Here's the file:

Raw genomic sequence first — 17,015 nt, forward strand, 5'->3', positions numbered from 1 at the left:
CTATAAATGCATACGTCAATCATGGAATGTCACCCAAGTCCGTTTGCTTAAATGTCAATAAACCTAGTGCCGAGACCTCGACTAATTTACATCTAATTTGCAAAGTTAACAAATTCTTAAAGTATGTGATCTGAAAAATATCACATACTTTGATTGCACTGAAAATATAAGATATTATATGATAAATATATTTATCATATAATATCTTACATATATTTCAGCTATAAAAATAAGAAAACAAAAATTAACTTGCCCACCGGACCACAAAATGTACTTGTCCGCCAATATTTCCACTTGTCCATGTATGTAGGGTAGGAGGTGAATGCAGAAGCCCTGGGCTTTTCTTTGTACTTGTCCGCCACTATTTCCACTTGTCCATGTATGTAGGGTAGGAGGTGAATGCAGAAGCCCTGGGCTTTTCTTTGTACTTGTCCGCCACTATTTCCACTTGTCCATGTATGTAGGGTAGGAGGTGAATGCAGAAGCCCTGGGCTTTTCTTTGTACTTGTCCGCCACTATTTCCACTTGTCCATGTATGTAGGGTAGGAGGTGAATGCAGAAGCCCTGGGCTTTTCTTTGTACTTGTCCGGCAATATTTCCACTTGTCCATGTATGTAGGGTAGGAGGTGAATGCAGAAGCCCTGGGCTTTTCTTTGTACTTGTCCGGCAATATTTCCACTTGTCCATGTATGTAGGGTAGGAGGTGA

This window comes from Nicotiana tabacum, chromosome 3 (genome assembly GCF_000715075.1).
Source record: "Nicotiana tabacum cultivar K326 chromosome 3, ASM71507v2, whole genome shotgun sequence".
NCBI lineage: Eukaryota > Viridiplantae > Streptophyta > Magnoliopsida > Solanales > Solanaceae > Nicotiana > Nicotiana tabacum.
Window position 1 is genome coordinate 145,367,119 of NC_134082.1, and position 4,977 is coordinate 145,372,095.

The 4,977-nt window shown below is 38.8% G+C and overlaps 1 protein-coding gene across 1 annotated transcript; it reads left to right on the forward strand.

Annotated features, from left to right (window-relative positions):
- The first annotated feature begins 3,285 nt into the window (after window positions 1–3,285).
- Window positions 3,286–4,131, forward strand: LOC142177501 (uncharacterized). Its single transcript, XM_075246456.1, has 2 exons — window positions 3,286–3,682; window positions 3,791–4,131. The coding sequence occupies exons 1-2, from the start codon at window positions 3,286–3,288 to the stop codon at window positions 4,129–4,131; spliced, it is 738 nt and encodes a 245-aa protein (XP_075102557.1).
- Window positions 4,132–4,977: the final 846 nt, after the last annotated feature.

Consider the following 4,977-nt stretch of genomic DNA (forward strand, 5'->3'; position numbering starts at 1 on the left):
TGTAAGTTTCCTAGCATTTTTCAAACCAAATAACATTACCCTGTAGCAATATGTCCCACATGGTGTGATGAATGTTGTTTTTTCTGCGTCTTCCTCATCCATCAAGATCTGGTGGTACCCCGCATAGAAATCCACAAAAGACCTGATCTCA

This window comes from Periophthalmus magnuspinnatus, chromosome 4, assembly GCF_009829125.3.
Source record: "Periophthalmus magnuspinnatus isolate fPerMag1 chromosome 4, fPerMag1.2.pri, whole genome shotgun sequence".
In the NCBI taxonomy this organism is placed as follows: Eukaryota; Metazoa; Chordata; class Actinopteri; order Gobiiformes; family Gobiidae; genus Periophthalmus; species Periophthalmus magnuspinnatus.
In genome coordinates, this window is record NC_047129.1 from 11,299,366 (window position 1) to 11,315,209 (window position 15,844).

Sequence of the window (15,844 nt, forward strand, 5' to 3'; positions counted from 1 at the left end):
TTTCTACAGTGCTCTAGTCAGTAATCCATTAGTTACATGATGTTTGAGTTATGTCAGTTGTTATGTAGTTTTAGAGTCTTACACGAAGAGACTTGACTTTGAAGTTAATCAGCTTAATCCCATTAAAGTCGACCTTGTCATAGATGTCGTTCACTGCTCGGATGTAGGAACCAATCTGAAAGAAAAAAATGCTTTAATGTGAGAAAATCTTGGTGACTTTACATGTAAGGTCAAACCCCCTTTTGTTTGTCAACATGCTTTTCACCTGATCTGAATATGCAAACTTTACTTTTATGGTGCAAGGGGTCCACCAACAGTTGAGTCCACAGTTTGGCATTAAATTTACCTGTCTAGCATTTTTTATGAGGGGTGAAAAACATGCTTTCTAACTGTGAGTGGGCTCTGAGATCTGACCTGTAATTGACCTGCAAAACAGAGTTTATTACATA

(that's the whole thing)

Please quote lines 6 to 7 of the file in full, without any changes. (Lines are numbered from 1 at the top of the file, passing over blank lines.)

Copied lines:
Window position 1 is genome coordinate 145,367,119 of NC_134082.1, and position 4,977 is coordinate 145,372,095.

The 4,977-nt window shown below is 38.8% G+C and overlaps 1 protein-coding gene across 1 annotated transcript; it reads left to right on the forward strand.